A light-hearted survey from the Zoological Society of London (ZSL) found that British people are more likely to know mythical creatures like unicorns and yetis than threatened real life creatures.
The survey of 1,000 people was commissioned by ZSL. They asked people to look at a list combining both fantasy creatures from literature and film with real-life EDGE species (the world’s most Evolutionarily Distinct and Globally Endangered species) — the differences were striking. While 78 per cent of respondents had heard of the Gruffalo (the mythical creature from an eponymous children’s book by Julia Donaldson), only one percent had heard of the hirola (Beatragus hunteri), one of the world’s rarest antelopes. Similarly, high awareness rates were reported for the unicorn (88%), but just three per cent of respondents knew what solenodons are – Caribbean insect-eating animals which hold the distinction of being one of the world’s only venomous mammals.
Of course, you’re comparing apples and oranges, but the purpose of the survey wasn’t to compare them in the first place. It was to start a conversation. Mythical creatures are high in popularity, but we have fantastic beasts here on Earth — they’re going extinct, and we don’t even know about them.
Other popular wonder beasts were the Jabberwocky (65%), the Sasquatch (62%), and the Wookiee (58%), overshadowing the struggling axolotl salamander (20%), shoebill stork (12%) and numbat (8%), an Australian marsupial species.
“This survey, although light-hearted, perfectly highlights the importance of the work of the EDGE of Existence programme, as we’re working tirelessly to save remarkable creatures which, in many cases, the public might not have even heard of,” says ZSL’s EDGE of Existence programme manager Dr Nisha Owen.
What researchers want to is to raise awareness about these struggling animals, let people know that they exist and they’re struggling, and that they can be helped — but public support matters a lot. Just knowing about them, understanding their habitat and ecosystem, doesn’t do much on its own.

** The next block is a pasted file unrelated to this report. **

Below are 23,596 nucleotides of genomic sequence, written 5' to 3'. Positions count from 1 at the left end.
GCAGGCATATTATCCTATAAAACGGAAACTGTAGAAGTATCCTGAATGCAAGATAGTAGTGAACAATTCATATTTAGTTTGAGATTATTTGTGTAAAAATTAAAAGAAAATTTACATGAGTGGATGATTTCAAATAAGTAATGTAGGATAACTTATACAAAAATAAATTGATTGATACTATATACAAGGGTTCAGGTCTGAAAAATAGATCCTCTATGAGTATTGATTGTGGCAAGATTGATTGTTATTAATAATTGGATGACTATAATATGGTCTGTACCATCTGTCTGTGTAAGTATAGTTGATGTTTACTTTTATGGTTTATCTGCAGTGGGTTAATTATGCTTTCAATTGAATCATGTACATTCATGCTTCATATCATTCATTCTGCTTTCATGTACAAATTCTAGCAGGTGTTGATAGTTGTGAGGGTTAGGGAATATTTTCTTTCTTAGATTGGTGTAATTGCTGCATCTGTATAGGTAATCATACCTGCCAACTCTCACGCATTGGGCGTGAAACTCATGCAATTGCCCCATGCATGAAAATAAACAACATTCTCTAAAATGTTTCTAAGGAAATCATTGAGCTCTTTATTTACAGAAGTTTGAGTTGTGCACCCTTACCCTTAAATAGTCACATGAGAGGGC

“In only our first decade, we’ve mapped, ranked and promoted the conservation of many of the world’s most amazing species – creatures that, if they were allowed to go extinct, would effectively take a whole branch of the tree of life with them.
“By creating a global community of EDGE Fellows, working on the ground to save these fantastic creatures, we’re making a real difference to their long-term prospects. But greater public awareness of their plight is another crucial part of the equation – so as EDGE celebrates its tenth birthday, we’re calling on conservationists worldwide to ensure these species receive the attention they deserve.”
To that end, the ZSL will be hosting a series of special talks, celebrating some of the EDGE species, including pygmy hippos (Choeropsis liberiensis) and Bactrian camels (Camelus ferus), to Malayan tapirs (Tapirus indicus), aye-ayes (Daubentonia madagascariensis) and other lemurs.
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